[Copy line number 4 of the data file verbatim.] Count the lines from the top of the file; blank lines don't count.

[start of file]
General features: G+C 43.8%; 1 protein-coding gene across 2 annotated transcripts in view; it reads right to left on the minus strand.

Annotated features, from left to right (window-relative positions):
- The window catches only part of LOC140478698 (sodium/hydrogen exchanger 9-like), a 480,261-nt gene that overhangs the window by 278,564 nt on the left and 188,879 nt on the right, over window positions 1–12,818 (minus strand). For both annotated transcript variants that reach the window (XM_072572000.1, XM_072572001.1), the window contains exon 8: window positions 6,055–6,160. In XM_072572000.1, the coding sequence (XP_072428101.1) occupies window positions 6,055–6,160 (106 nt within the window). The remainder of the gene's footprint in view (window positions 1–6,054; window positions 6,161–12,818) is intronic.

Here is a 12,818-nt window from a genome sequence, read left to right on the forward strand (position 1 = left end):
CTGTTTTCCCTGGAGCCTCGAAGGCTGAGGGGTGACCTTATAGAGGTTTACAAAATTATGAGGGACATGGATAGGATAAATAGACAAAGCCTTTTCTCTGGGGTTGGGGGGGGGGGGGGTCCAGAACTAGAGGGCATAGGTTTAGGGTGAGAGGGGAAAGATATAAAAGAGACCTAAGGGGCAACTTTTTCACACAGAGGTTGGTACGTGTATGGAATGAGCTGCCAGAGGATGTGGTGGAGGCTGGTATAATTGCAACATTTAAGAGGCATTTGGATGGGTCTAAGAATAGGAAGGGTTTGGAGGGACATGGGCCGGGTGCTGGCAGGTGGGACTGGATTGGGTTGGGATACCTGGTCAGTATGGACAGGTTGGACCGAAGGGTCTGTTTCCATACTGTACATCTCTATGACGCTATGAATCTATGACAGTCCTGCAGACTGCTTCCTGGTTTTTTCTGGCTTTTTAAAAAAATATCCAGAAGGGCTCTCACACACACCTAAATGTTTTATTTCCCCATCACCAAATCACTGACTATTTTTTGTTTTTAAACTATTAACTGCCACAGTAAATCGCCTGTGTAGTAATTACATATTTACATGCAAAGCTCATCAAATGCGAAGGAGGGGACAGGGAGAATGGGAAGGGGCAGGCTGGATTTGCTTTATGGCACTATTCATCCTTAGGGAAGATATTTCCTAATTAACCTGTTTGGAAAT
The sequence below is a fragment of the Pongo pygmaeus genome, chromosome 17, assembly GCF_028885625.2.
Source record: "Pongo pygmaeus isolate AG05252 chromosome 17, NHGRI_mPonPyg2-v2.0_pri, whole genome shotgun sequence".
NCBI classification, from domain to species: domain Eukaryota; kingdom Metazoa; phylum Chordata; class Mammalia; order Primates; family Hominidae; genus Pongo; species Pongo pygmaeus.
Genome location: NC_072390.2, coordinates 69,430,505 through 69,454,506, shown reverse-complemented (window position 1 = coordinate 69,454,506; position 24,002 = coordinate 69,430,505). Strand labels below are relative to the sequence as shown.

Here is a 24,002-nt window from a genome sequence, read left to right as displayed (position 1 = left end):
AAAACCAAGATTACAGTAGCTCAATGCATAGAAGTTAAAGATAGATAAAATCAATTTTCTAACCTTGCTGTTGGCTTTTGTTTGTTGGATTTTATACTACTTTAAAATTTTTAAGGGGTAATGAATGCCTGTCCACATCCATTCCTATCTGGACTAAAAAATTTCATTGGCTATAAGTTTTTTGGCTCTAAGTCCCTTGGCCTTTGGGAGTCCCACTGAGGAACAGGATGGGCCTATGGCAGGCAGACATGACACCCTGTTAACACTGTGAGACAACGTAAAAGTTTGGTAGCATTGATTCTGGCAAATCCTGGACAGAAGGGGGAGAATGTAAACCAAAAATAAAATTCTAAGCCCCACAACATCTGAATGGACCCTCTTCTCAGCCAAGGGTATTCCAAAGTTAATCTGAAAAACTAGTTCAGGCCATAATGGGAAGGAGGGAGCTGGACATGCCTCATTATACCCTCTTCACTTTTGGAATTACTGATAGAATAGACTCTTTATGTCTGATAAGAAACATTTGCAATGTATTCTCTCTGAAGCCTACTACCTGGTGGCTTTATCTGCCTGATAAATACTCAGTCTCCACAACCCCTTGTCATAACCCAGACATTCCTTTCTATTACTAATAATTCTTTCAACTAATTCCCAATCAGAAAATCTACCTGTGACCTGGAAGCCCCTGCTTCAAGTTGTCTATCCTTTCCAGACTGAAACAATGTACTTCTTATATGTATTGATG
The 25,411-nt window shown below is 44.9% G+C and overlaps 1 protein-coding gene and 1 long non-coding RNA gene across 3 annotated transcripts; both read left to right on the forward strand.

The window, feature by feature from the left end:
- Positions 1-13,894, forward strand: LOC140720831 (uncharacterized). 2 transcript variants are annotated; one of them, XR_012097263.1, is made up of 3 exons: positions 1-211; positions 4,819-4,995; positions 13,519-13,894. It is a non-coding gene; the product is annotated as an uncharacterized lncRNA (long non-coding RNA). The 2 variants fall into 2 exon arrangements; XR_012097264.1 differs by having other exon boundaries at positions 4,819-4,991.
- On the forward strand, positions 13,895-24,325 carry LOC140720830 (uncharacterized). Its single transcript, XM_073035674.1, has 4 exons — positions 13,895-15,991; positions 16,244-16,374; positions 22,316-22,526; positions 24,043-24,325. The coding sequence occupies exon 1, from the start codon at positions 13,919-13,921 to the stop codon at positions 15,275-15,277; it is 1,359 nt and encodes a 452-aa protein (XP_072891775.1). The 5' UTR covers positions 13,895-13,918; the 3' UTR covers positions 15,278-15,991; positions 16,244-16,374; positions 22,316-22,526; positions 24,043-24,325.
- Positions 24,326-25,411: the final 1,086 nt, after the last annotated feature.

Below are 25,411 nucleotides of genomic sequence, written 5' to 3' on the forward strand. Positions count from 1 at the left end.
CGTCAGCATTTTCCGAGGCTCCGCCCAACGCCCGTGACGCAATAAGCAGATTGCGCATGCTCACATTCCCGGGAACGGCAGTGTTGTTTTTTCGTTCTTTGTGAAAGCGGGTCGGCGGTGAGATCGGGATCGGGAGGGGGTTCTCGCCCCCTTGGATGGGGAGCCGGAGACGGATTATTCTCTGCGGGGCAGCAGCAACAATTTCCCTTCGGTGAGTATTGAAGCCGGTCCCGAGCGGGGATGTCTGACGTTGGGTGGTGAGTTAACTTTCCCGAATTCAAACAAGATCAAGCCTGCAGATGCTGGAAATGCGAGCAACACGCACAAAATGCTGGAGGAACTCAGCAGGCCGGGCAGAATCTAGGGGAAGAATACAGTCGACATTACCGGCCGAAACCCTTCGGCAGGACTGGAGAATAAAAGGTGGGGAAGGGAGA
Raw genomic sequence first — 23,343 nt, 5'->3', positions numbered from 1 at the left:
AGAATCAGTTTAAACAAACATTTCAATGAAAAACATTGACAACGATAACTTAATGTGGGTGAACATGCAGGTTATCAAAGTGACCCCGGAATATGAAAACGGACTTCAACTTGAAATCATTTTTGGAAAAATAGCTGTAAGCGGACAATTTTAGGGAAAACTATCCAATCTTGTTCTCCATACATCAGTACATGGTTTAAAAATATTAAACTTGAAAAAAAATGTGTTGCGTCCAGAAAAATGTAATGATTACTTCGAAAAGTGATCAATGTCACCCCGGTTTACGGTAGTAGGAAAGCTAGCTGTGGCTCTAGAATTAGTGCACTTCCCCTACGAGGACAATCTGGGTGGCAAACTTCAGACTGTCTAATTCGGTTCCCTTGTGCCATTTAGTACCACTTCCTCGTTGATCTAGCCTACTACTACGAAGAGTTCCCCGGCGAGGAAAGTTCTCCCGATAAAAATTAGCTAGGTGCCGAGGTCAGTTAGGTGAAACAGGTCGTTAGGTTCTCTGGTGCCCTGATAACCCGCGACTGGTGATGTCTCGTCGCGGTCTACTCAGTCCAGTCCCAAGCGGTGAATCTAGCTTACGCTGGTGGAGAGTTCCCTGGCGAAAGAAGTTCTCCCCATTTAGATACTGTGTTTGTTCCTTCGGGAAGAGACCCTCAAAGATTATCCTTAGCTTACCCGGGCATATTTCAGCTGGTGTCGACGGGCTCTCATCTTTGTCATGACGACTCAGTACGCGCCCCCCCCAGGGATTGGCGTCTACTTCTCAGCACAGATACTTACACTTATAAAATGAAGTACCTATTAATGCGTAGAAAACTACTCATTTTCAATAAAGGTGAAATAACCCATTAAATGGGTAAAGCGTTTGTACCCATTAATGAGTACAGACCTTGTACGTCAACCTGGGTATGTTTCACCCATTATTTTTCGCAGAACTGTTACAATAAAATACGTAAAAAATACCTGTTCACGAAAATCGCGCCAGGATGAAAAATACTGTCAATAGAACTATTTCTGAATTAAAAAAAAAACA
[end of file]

Here is a 12,818-nt window from a genome sequence, read left to right on the forward strand (position 1 = left end):